Created attachment 173363 [details]
TOC discrepancy caused by list numbering
While answering https://ask.libreoffice.org/en/question/316962/two-methods-of-chapter-numbering/?comment=317018#post-id-317018, Mike Kaganski and myself discovered an unsuspected "interference" between list numbering and chapter numbering.
When you click on the "numbered list" drop-down menu and select any numbering, the choice you make here not only results in numbering the current paragraph but also modifies Tools>Chapter Numbering configuration if the current paragraph is styled Heading n.
I understand this is a convenience for newbies not reading the Writer Guide and not taking the time to study how styles work. Indeed, numbering is one of the most complex feature in Writer because it involves two different style categories, but this behaviour adds to the confusion.
Also, there is no one-to-one correspondence between list numbering and chapter numbering.
Format>Bullets & Numbering, Customize tab
The "Number" menu offers Bullet, Graphics and Linked graphics items.
Tools>Chapter Numbering, Customize tab
The Bullet, Graphics and Linked graphics choices are impossible.
Many of the list configuration in the toolbar drop-down menu, including those in the `Outline` tab, show layouts with bullets. These do not translate to chapter numbering.
When you generate the TOC, this results in a discrepancy between the heading and the TOC entry.
When users mix list and chapter numbering, this always results in unmanageable mess because Writer gets confused about which numbering to apply. Here the confusion is created by the Writer implementation itself.
Though I understand the rationale for offering the feature to newbies in order to reduce the "access cost", I suggest to remove it because it causes difficult to diagnose errors.
List and chapter numbering should be separate and have been kept so for long. We here have a dubious feature which tries to mitigate the interaction by modifying Chapter Numbering without make users aware of it.
If list numbering a heading was a mistake, already numbered headings are modified. If chapter numbering was heavily customised, everything must be reconfigured manually!
>When users mix list and chapter numbering, this always results in unmanageable mess because Writer gets confused about which numbering to apply
For what user do it?
Can you say shortly what's problem?
Mike, or may be you can?
(In reply to Roman Kuznetsov from comment #1)
> For what user do it?
I can't tell. Mixing chapter numbering and list numbering (i.e. activating heading numbering with toolbar button) is a common newbie error. Likely caused by a Word habit.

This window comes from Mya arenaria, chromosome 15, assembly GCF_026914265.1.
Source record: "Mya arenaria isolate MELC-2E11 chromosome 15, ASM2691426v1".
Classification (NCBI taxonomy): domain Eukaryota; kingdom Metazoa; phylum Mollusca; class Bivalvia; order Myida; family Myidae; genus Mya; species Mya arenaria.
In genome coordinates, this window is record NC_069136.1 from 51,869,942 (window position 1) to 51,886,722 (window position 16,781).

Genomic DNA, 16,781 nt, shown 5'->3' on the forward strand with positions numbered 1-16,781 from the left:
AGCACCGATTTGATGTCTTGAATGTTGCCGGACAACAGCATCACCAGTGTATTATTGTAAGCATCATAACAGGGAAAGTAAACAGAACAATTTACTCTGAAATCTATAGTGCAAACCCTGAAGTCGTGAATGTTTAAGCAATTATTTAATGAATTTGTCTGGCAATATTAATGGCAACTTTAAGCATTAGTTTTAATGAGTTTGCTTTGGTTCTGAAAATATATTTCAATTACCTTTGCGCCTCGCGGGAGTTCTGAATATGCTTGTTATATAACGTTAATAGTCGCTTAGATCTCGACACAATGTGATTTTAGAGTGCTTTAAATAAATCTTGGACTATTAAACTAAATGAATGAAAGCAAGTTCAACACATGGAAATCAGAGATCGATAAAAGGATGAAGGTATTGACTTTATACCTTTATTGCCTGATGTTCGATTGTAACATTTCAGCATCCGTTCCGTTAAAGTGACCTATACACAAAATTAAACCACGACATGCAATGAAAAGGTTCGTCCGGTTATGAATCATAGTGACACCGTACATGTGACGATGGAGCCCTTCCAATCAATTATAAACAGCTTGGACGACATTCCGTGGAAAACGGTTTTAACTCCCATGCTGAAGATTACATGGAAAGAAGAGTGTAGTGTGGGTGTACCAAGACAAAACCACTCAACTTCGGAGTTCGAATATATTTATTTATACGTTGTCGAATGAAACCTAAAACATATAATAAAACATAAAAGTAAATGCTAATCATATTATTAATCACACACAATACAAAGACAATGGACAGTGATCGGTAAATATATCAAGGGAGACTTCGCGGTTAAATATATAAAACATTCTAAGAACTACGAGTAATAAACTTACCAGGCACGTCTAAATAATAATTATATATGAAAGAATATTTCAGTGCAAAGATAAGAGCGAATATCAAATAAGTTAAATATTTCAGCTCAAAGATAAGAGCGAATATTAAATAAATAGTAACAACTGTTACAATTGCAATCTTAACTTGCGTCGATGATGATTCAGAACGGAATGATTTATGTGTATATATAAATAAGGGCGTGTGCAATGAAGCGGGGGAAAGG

> Can you say shortly what's problem?
Chapter numbering is a dedicated implicit "list style" not accessible outside headings (for safety). It is controlled from Tools>Chapter Numbering.
If user activates list numbering for his/her headings, list numbering takes precedence in text but is not disabled in Tools>Chapter Numbering. Thus, we end up with two numberings on headings. We're totally in undefined land (outside Writer specification). Numbering may or may not be right. It depends on the mess created by user and his/her (in)consistency (whether all headings receive list numbering or only part of them). There is no visual clue about it. TOC will be inconsistent either.
The fact that the drop-down menu in the toolbar for numbering modifies chapter numbering without warning user (even in the documentation) is faulty because:
- it maintains user confusion about the fact that chapter numbering should be independent from list numbering
- it resets possible user customisation of chapter numbering
- some list numbering modes are impossible as chapter numbering and degenerate into nonsensical configuration
- it doesn't encourage to correctly use Tools>Chapter Numbering
IMHO (but I'm biased by my expertise in Writer usage), Format>Bullets & Numbering, i.e. default lists without list styles, is a dangerous feature. It is offered to facilitate conversion for people coming from Word but it allows too easily to format lists and people stop there.
Default lists are hard to control and modifying format of already existing lists is very difficult because "independent" lists all use the same default list style. Writer is forced to contorted tricks to allow this instead of the neat behaviour of pure list styles.
> Mike, or may be you can?
I agree that using F12 as kind of shortcut for a different "Chapter Numbering" feature is bad. It (a) depends on correct initial work with the document, and if a newbie already did something incorrect with numbering, or used externally imported file type, the result would be unexpected; and (b) it promotes F12 (which is a direct formatting function).
I would vote to disable this shortcut.
Disabling the shortcut is not sufficient in the case of Chapter Numbering because you can still damage the document through the toolbar button and menu.
A safer approach would be to check if the current paragraph style is bound to chapter numbering internal list style. If it is, some kind of warning should be presented to user explaining why the change is rejected.
I miss the expectation. You have H1 with a latin numbers, H2 uses lower case arabic characters as numbering with only 1 sublevel, and H3, H4 none. Changing via Tools > Chapter Numbering (CN) or Format > B&N is not different unless you apply an unordered list (bullets), which can't be used in CN. If I use bullets on H3 it's not taken into the ToC, however MSO does that. The round-trip shows both bullet on the heading and in the ToC after updating the ToC the whole entry is missing!